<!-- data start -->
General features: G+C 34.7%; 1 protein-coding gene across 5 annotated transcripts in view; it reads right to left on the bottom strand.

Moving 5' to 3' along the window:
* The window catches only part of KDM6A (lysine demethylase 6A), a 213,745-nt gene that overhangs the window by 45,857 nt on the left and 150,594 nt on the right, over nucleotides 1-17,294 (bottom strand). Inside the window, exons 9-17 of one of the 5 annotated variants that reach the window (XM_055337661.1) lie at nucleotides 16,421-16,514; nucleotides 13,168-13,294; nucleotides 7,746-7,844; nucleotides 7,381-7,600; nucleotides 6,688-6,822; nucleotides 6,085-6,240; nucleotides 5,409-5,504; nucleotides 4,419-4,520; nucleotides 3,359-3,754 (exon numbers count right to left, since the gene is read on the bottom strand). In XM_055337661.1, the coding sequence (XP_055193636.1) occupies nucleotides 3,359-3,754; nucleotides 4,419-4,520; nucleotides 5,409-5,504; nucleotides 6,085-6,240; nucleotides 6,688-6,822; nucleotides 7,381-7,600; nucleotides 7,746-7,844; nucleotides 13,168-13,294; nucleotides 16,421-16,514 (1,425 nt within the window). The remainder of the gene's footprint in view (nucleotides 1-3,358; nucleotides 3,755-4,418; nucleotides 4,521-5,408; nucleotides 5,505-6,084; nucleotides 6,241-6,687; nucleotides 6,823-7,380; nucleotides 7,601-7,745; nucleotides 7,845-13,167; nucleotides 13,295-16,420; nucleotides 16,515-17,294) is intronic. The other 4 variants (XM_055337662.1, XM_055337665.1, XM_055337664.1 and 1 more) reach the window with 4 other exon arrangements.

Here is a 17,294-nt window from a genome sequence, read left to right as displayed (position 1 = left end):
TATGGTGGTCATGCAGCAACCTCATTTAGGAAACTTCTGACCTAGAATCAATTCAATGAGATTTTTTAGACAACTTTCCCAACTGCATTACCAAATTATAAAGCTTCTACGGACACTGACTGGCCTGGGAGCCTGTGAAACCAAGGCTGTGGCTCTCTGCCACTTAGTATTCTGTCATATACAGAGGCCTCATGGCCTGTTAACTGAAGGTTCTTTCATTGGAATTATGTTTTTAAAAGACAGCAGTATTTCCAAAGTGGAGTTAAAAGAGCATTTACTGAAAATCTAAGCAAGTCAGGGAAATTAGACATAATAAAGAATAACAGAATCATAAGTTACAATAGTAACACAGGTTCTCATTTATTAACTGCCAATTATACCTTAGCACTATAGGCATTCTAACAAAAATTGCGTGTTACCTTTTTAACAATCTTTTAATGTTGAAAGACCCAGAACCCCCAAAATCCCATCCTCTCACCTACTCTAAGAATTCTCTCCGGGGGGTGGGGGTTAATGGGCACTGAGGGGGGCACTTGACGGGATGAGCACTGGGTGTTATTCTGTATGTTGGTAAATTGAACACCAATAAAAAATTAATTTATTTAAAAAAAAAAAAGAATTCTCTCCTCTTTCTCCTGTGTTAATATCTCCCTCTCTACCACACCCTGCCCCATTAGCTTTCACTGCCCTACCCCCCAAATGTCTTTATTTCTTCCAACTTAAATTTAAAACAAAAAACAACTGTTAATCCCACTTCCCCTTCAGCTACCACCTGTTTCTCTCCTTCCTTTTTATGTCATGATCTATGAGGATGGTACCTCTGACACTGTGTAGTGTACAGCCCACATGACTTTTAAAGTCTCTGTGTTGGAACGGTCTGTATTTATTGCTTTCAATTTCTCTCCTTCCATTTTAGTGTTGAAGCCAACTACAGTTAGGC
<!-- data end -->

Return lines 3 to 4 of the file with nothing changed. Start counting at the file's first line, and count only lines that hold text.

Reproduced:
* The window catches only part of KDM6A (lysine demethylase 6A), a 213,745-nt gene that overhangs the window by 45,857 nt on the left and 150,594 nt on the right, over nucleotides 1-17,294 (bottom strand). Inside the window, exons 9-17 of one of the 5 annotated variants that reach the window (XM_055337661.1) lie at nucleotides 16,421-16,514; nucleotides 13,168-13,294; nucleotides 7,746-7,844; nucleotides 7,381-7,600; nucleotides 6,688-6,822; nucleotides 6,085-6,240; nucleotides 5,409-5,504; nucleotides 4,419-4,520; nucleotides 3,359-3,754 (exon numbers count right to left, since the gene is read on the bottom strand). In XM_055337661.1, the coding sequence (XP_055193636.1) occupies nucleotides 3,359-3,754; nucleotides 4,419-4,520; nucleotides 5,409-5,504; nucleotides 6,085-6,240; nucleotides 6,688-6,822; nucleotides 7,381-7,600; nucleotides 7,746-7,844; nucleotides 13,168-13,294; nucleotides 16,421-16,514 (1,425 nt within the window). The remainder of the gene's footprint in view (nucleotides 1-3,358; nucleotides 3,755-4,418; nucleotides 4,521-5,408; nucleotides 5,505-6,084; nucleotides 6,241-6,687; nucleotides 6,823-7,380; nucleotides 7,601-7,745; nucleotides 7,845-13,167; nucleotides 13,295-16,420; nucleotides 16,515-17,294) is intronic. The other 4 variants (XM_055337662.1, XM_055337665.1, XM_055337664.1 and 1 more) reach the window with 4 other exon arrangements.

Here is a 17,294-nt window from a genome sequence, read left to right as displayed (position 1 = left end):